The Area 5 Radioactive Waste Management Site
Like most LLW, RTGs disposed of at the NNSS were handled without any special equipment or clothing because of the relatively low dose rate levels.
An irradiator from Sandia National Laboratory was disposed of at the RWMS in September 2012.
The following article was reproduced with permission from the January-April 2013 issue of RADWASTE SOLUTIONS magazine, copyright 2013 by the American Nuclear Society.
The NNSS is home to a state-of-the-art waste management facility, providing a permanent disposal option for a select group of LLW/ MLLW generators whose programs have passed a rigorous approval process.
By Angela Ramsey
Throughout its rich 62-year history, the Nevada National Security Site (NNSS) has been a leader in U.S. Department of Energy research and development, national security initiatives, and environmental management activities.
In the past few decades, the NNSS has served as a critically needed low-level waste and mixed low-level radioactive waste disposal resource for DOE and U.S. Department of Defense (DoD) sites across the nation. The NNSS is home to a state-of-the-art waste management facility, providing a permanent disposal option for a select group of LLW/ MLLW generators whose programs have passed a rigorous approval process. Much of the LLW/MLLW, consisting of packaged debris, trash, soil, equipment, tools, and discarded personal protective clothing, comes from the cleanup and deactivation of facilities associated with past nuclear research, development, and testing conducted under the Manhattan Project.
Although missions have evolved across the DOE Complex and waste disposal needs have changed, the NNSS has maintained a steady commitment to safety, responsible service, and the protection of workers and the environment.
HISTORY OF THE NNSS WASTE DISPOSAL PROGRAM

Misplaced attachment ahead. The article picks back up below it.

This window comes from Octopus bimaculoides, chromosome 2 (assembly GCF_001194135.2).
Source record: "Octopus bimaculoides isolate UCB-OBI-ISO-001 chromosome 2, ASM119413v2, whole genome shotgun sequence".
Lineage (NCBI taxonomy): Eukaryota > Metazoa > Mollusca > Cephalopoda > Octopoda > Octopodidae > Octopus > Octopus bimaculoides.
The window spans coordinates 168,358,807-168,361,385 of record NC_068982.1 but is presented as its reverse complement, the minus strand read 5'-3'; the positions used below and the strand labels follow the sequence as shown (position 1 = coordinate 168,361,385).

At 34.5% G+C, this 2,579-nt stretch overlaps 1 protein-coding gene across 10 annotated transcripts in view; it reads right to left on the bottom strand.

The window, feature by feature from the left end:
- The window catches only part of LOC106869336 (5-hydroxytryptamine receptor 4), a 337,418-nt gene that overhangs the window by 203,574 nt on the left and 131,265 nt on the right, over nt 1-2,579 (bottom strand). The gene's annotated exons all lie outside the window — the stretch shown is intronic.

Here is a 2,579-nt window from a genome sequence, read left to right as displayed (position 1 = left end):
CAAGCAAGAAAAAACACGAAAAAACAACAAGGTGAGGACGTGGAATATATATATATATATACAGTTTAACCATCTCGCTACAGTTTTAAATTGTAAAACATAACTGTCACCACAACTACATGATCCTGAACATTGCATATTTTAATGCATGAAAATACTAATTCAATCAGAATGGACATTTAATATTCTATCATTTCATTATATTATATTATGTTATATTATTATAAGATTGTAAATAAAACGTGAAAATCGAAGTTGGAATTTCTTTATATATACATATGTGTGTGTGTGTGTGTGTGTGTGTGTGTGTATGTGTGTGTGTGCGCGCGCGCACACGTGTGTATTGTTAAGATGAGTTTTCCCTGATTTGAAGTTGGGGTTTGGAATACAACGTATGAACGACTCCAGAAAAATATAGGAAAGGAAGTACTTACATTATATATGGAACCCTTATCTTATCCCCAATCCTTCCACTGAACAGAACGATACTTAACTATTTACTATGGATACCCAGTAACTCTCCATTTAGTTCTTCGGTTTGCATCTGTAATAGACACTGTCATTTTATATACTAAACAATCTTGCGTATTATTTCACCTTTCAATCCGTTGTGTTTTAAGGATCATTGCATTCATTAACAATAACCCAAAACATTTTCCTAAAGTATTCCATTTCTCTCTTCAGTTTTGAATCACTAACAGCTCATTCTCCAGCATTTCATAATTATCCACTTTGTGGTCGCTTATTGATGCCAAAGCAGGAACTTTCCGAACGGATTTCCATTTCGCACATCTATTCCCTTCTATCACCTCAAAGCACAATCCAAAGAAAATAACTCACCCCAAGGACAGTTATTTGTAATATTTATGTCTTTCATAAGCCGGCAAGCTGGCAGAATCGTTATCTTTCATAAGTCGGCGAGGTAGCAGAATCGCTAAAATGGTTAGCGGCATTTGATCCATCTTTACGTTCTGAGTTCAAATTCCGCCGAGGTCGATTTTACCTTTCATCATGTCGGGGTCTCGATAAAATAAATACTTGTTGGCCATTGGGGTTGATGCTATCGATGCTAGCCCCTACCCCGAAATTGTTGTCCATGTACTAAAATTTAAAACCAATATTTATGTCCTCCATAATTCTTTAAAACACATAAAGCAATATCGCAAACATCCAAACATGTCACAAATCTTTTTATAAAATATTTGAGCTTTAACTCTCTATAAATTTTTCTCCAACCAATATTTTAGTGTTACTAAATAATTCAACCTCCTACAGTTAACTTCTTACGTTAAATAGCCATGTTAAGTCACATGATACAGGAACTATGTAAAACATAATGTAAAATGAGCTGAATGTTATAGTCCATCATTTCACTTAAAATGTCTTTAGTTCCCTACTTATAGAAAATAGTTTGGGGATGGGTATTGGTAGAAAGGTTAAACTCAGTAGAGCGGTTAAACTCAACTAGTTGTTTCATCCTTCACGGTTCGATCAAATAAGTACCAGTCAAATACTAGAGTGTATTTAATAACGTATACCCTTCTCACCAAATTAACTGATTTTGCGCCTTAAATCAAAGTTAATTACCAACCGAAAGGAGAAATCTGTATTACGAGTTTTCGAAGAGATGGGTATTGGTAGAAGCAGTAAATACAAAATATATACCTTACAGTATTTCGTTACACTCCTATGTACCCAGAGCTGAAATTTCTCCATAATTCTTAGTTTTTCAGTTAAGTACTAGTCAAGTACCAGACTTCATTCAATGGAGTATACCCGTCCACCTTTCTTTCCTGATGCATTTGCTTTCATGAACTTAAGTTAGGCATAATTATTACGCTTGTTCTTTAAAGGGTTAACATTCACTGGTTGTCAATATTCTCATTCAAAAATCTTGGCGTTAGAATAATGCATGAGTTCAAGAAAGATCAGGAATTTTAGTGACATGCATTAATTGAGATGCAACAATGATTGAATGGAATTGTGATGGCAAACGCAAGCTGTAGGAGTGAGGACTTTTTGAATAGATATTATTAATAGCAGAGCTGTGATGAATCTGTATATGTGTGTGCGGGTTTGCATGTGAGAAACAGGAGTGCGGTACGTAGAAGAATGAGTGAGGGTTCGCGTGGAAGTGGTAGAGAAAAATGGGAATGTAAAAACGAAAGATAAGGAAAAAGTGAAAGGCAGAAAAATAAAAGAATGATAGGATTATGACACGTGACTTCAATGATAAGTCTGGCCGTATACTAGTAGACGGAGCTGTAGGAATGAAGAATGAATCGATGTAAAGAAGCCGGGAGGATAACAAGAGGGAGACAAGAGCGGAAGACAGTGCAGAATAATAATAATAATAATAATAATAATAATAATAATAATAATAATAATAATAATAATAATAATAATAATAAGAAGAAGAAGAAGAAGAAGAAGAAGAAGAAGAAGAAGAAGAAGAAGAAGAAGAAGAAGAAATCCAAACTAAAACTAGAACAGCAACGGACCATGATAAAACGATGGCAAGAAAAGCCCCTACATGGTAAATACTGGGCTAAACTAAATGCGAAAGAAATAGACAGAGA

In the early 1960s, under the authority of the Atomic Energy Act, the NNSS—then known as the Nevada Test Site—began disposing of LLW in the southeastern portion of the site known as Area 5. Following Area 5’s early success, the NNSS constructed an additional disposal location approximately 15 miles to the north in Area 3. Initially, the Area 5 and Area 3 disposal sites were used for waste generated through onsite nuclear weapons testing and research, but operations later evolved to include the acceptance of cleanup-related waste.
In 1978, the NNSS waste disposal program was formalized, establishing criteria for the acceptance of LLW generated at the NNSS and other DOE- and DoD-approved facilities throughout the United States. The expanded NNSS waste management practices were solidified when the LLW Policy Act Amendments of 1985 clarified the DOE’s responsibility for the disposal of DOE-generated LLW and classified DOD-generated LLW. It is important to note that the NNSS does not accept commercially generated LLW.
WHY DISPOSE OF LLW AT THE NNSS?
The NNSS location proved suitable for LLW/ MLLW disposal for a combination of reasons. Two major considerations were the site’s remoteness and security. Covering 1360 square miles, the NNSS represents one of the largest secured, restricted-access areas in the United States. The site is surrounded by thousands of additional acres of withdrawn land for use as a protected wildlife refuge and a secure military range, which totals some 5470 square miles of unpopulated land. The nearest population center to the Area 5 is a rural community 24 miles to the southeast.
The site’s arid desert environment was also considered ideal for waste disposal operations. Both the Area 5 and Area 3 Radioactive Waste Management Sites (RWMSs) are located in closed basins that are well above the water table at approximately 770 feet and 1600 ft below ground, respectively. Recharge of the groundwater is not possible under current climate conditions, because the average annual rainfall is four to six inches, and evaporation exceeds rainfall by 12 times. This combination of extremely dry climate, deep groundwater, and thick alluvial soil with a high storage capacity for water limits the likelihood of water migrating into the waste zone or groundwater.
The Area 5 RWMS is the only currently active disposal site at the NNSS. The Area 5 RWMS covers 740 acres, of which approximately 200 acres have been developed for radioactive waste storage and disposal. The Area % RWMS is made up of 38 excavated disposal cells; 31 of these cells are filled and closed. Construction is under way for an additional cell with plans to build two more to meet the needs of the complex.